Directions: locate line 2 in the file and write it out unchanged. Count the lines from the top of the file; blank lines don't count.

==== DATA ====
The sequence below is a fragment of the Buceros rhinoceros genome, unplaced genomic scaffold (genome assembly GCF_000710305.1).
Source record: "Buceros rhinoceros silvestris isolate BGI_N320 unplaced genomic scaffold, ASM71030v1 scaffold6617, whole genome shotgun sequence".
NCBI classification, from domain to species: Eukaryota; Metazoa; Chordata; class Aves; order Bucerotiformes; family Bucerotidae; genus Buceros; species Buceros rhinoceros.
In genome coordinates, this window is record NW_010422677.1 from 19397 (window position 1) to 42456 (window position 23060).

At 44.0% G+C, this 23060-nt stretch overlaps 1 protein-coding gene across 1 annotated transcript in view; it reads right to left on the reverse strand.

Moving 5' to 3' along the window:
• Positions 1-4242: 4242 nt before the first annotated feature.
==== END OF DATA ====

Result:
Source record: "Buceros rhinoceros silvestris isolate BGI_N320 unplaced genomic scaffold, ASM71030v1 scaffold6617, whole genome shotgun sequence".